Imaging a new future for localised air quality monitoring
The Cities 4.0 Conference provides governments, municipalities, urban planners, futurists and innovators with an interactive platform to converge and discuss best practice for re-imagining our fundamental relationship with cities and opportunities to work outside normal methods.
Presenting ‘Future City Scale Small Air Quality Sensor Networks and Addressing the Challenges of Calibration’ Grant Kassell will outline Acoem’s role in developing technology and solutions that significantly enhance the value of monitoring data from small sensor networks and enable its use in forecasting systems, including the techniques required to both calibrate and validate this data.
While reference-grade air quality monitoring remains the regulatory standard, exploiting data from small sensor networks that have been calibrated against a reference station provides a far more accurate foundation for addressing air pollution in a localised way, allowing city leaders and planners to make informed decisions about potential intervention strategies
Giving cities greater control of their air quality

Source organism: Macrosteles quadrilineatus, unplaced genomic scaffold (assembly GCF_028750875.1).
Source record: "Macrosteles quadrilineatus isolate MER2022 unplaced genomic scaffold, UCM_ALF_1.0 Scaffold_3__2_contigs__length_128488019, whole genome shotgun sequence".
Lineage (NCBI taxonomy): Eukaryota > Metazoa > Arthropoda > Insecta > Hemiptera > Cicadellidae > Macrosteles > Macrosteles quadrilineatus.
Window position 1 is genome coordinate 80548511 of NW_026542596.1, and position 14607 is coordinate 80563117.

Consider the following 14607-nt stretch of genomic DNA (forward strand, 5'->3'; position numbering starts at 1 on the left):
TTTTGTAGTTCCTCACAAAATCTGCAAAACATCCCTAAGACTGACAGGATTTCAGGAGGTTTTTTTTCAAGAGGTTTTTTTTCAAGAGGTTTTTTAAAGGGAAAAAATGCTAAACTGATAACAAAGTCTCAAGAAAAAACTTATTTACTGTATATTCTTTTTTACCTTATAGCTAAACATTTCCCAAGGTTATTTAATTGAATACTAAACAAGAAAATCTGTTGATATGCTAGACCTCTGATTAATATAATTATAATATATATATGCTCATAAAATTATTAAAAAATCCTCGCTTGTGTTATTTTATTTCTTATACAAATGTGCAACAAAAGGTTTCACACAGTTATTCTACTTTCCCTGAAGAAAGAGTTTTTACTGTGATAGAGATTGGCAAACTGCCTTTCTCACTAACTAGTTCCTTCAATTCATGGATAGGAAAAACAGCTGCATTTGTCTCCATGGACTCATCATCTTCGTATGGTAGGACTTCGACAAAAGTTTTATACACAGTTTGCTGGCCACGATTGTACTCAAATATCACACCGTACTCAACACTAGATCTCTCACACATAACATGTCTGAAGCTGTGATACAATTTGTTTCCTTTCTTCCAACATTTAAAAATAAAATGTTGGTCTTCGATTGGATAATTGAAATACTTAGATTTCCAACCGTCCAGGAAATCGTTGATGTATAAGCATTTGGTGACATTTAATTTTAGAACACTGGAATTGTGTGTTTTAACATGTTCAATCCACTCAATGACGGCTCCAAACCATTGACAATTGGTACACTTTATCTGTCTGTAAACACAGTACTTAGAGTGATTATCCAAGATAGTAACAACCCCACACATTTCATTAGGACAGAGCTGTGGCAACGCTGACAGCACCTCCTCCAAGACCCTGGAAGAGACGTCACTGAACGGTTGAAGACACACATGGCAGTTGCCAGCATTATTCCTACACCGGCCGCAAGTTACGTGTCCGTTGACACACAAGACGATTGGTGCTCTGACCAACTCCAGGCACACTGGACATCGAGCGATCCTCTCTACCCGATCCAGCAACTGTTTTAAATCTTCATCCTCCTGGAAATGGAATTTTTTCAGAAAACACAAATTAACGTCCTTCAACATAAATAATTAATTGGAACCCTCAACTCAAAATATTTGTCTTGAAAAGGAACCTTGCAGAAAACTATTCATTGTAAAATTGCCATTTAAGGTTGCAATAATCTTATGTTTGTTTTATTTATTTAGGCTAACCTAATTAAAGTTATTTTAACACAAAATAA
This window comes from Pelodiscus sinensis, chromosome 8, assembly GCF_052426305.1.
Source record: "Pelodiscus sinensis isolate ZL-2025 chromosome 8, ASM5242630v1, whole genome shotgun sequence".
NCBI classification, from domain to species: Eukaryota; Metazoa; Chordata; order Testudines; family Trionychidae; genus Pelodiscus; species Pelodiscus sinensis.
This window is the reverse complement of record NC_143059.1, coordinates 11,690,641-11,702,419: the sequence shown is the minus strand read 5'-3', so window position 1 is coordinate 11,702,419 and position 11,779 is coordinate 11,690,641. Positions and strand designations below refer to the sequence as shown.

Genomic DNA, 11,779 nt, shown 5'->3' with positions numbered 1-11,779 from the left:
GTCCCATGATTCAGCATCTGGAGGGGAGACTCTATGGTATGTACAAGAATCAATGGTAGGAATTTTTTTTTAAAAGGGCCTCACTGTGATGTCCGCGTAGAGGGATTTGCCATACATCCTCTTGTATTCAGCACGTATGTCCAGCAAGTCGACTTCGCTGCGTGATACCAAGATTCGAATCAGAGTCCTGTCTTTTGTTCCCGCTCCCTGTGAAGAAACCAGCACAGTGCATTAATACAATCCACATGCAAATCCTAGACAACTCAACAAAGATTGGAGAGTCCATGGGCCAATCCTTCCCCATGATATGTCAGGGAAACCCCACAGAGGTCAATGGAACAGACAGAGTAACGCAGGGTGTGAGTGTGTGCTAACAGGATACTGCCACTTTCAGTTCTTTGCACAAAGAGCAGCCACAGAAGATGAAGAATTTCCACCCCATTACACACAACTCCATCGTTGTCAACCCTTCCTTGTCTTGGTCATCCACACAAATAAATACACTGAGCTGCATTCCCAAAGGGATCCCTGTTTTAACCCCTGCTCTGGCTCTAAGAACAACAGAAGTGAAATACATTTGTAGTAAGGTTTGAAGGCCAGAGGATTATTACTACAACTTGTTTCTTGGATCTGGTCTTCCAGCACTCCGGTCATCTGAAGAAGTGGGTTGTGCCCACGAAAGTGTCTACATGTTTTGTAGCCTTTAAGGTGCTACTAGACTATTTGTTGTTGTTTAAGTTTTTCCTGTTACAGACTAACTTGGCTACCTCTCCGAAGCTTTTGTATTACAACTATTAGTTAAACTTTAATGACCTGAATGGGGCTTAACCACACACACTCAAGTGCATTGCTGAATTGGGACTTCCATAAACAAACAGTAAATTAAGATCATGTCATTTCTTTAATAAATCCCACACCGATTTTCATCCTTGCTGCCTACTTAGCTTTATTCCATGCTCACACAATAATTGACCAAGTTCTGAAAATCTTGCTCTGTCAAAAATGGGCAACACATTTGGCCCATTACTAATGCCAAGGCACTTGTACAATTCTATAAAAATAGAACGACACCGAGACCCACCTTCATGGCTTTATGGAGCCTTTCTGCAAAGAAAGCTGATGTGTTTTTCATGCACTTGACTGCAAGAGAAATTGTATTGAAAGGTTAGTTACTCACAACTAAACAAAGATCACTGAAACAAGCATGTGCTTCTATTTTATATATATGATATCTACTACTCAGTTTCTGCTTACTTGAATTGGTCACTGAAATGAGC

Given the right data interpretation and insights, municipal and regional governments are perfectly placed to make decisions that will help prevent or reduce pollution build-up in targeted locations.
Whether it is creating car-free exclusion zones around schools, street closures, incentives for phasing out of petrol or diesel engines, congestion taxes, hydrogen buses or widening footpaths to encourage greater bicycle usage, intervening in the propagation of pollution in highly populated areas may be the best way to exert some control over air quality in the future.
Working with the data from this network, a new technique was applied to remotely calibrate and validate the network without impacting on measurements. The novel calibration technique developed with our UK team involved extracting the underlying wider regional background data across the network and using this to provide a calibration baseline during times of minimal localised response.
This background measurement could then be subtracted, providing authorities with far more indicative and accurate localised data that could inform mitigation strategies and have a greater impact on improving air quality than compliance with regulations alone.
“In this era of climatic upheavals and a global pandemic, now more than ever, air quality monitoring for cities needs to be more localised and focus on faster response times — enabling separation of local, regional and background pollutants to accurately measure trends in space and time,” commented Grant.
“Using the data gathered from the Breathe London pilot project, we have developed a novel automated system that integrates with our innovative methodology for optimising the use of low cost sensors across urban centres worldwide. I look forward to sharing our findings at Cities 4.0,” he added.
Be part of Cities 4.0
Grant will be presenting Future City Scale Small Air Quality Sensor Networks and Addressing the Challenges of Calibration at 11:45 am (UTC +8) on Wednesday 22 September.
To join him and participate in the Cities 4.0 conference, please register HERE.